Perspective + voice
Social justice champion Dr. Késa Munroe-Anderson challenges us to listen, learn and be inclusive
By Fred Sgambati (’83)
For Acadia University Associate Professor Dr. Késa Munroe-Anderson (’99, ’00), the resolution of issues related to equity, diversity, inclusion and social justice depend on a simple equation: perspective plus voice equals representation. A powerful opponent of anti-Black racism and strong social justice champion, Munroe-Anderson embraces the value of lived and first voice experiences in the classroom, sharing her considerable personal and professional knowledge and encouraging students to do likewise in her Inclusive Education and Social Justice courses at Acadia. “We need to value first voice so that it’s integrated into our curriculum,” she says, “and bring lived experiences to spaces of knowledge and writing. Community participation is central for a spirited educational experience that is relational and liberating.” She cites the African concept of Kemet, which is connected to the Seba, or master teacher. As an educator, her goal is to open the door to the universe so her students can shine like stars. “Cultural context is very important,” she says, “and the need for representation is crucial. The space needs to have a multiplicity of voices and invite the knowledge of our students and their communities into the classroom. Ask the question, ‘Who is in your backyard?’ “I do not take it lightly to stand in front of a class,” she adds. “Those teachers are leaders, and the power is in their hands to shape lives. I’m here to help students understand who they are and what they represent. I use my voice, and want to look at myself in the mirror, look at my three children and have them be proud of me. I’ve had opportunities and mentors, and stand on the shoulders of many giants who have fought for change. How dare I not speak?”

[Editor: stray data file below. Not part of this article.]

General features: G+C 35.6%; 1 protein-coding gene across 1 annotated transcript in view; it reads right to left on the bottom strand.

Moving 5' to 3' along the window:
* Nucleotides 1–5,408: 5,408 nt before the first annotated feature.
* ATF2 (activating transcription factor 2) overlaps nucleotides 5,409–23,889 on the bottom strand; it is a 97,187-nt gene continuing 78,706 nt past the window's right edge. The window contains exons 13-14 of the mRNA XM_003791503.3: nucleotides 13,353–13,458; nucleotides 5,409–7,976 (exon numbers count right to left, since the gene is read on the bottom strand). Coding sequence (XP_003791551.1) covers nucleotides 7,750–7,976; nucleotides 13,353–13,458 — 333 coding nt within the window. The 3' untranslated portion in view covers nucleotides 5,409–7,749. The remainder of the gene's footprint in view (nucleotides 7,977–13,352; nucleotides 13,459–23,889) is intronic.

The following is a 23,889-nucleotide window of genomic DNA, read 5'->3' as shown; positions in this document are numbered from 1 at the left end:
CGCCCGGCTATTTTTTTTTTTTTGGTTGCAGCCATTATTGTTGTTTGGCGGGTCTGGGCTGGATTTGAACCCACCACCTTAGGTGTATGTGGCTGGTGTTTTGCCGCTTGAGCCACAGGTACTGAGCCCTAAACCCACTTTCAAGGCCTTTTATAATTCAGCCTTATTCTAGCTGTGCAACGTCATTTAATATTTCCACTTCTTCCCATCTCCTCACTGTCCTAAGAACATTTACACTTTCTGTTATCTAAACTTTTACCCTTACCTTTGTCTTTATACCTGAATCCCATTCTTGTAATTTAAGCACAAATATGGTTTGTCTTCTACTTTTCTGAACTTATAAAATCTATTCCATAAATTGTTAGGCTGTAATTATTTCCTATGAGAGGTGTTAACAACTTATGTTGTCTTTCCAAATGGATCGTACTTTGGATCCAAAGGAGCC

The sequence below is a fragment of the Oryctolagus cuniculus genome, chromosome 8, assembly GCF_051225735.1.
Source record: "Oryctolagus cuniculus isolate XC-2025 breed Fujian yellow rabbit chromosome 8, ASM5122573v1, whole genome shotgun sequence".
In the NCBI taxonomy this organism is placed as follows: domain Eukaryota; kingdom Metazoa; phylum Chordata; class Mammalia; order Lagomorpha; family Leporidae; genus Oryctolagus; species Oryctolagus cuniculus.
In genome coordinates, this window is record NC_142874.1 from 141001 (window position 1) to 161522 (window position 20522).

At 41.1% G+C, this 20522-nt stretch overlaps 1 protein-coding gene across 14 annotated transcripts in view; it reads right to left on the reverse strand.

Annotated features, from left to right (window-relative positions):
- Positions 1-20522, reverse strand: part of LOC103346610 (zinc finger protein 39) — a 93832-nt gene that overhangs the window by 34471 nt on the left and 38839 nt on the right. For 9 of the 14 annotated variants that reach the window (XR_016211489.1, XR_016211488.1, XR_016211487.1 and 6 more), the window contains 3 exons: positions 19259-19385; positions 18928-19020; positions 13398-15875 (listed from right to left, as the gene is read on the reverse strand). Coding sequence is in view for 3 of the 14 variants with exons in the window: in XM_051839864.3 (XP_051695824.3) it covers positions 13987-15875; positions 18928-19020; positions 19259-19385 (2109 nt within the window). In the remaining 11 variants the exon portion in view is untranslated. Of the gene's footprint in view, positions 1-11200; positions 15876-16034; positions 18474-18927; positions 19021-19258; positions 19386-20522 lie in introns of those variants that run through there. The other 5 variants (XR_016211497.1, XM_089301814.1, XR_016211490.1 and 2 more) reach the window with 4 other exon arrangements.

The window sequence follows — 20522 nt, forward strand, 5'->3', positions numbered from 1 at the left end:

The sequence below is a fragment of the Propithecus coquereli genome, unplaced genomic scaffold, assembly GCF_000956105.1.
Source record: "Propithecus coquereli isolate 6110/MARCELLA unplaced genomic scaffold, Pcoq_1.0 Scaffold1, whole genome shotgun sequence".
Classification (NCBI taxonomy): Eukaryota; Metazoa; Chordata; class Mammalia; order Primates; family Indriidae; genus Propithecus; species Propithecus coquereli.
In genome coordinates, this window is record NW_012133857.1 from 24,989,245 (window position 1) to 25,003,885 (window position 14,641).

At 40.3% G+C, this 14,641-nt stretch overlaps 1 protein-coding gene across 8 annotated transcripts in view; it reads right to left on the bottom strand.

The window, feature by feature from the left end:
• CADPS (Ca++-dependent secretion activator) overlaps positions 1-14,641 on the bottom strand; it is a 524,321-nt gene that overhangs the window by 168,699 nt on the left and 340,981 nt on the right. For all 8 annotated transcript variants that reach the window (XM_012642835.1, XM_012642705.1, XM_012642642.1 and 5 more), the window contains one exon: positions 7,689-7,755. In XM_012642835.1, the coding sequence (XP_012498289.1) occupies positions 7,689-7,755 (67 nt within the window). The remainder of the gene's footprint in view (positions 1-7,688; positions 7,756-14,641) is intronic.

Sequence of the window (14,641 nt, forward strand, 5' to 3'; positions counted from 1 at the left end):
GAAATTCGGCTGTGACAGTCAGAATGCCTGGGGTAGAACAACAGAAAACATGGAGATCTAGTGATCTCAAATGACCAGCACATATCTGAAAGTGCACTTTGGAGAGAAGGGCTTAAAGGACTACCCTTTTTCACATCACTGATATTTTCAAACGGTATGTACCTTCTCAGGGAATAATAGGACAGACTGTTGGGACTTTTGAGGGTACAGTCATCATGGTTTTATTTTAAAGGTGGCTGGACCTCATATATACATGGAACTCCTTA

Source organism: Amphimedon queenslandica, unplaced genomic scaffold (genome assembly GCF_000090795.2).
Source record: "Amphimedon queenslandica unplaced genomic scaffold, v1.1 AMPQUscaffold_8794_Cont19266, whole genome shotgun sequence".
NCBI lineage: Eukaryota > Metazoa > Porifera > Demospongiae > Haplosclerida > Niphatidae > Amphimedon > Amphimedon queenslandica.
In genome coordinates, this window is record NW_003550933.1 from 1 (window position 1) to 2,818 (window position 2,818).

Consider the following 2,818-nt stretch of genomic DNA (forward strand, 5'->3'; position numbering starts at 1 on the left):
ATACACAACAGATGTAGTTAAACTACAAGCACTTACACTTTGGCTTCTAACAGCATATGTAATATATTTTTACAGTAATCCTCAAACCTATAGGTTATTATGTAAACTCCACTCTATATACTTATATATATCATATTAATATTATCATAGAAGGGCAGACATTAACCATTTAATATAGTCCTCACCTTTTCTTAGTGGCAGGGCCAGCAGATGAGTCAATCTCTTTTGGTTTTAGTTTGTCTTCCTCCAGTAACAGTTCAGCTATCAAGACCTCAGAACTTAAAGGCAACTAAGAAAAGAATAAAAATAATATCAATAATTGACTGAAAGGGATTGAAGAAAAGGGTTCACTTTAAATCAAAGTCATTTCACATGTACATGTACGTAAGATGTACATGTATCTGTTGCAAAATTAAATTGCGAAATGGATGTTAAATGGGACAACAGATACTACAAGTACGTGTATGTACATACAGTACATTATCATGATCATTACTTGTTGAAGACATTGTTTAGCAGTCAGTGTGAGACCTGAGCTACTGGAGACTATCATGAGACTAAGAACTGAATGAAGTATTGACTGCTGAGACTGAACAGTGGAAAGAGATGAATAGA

Dr. Munroe-Anderson says, “I want to see myself, African Nova Scotians, Indigenous people, and racialized people being respected for the knowledge we have. We need to truly feel there is space for us.” And this, from Canadian politician, feminist, writer and educator Rosemary Brown, informs her work: “Until all of us have made it, none of us have made it.”
Perhaps the most fundamental of all her early mentors were her parents, Mizpah Munroe and Earnal Munroe. Munroe-Anderson grew up in Freeport, Grand Bahama in the Bahamas. Her mother taught for 49 years and during her early years, her father was a school principal, so Munroe-Anderson was familiar with and naturally understood the value of education. It was also a Christian home, and church activities very much shaped her culture and self-perception. She interacted with people to whom she could aspire and saw her own reflection in their faces. She was proud of that and it helped to develop her personal identity. The home, school, church and community environments were inspirational and nurturing, and when Munroe-Anderson left the Bahamas at the age of 18 to attend Acadia, she felt like she could do anything. The original post-secondary plan was to attend school in the United States, but Evelyn Pinder-Dames and her husband, Ron Dames (’82), an Acadia alumnus, encouraged her to consider Acadia. Uncle Ron would tell stories of wonderful, golden days on the Acadia campus and, to humour him if nothing else, Munroe-Anderson applied. The more he talked, however, the closer she looked because Uncle Ron was a trusted voice who had enjoyed many positive experiences in Wolfville. Munroe-Anderson came to campus in January 1995 and says that “God orchestrated my steps to be here.” She stayed in Cutten House all four years of her undergraduate degree and recalls arriving on an icy night, walking into the residence and seeing a student from Bermuda working the main desk. “She looked just like me,” Munroe-Anderson says. “She said ‘Welcome!’, we talked about church, and she invited me to come to church with her.” It was a pivotal moment. From there, she met students from other islands and places such as Uganda and Kenya. She joined the International Gospel Choir, served as its president, and found a faith community that became like family to her. They ate and hung out in McConnell Dining Hall, talking and chatting and supporting one another. “It was crucial to my success,” she says, “and gave me a feeling of inclusion.”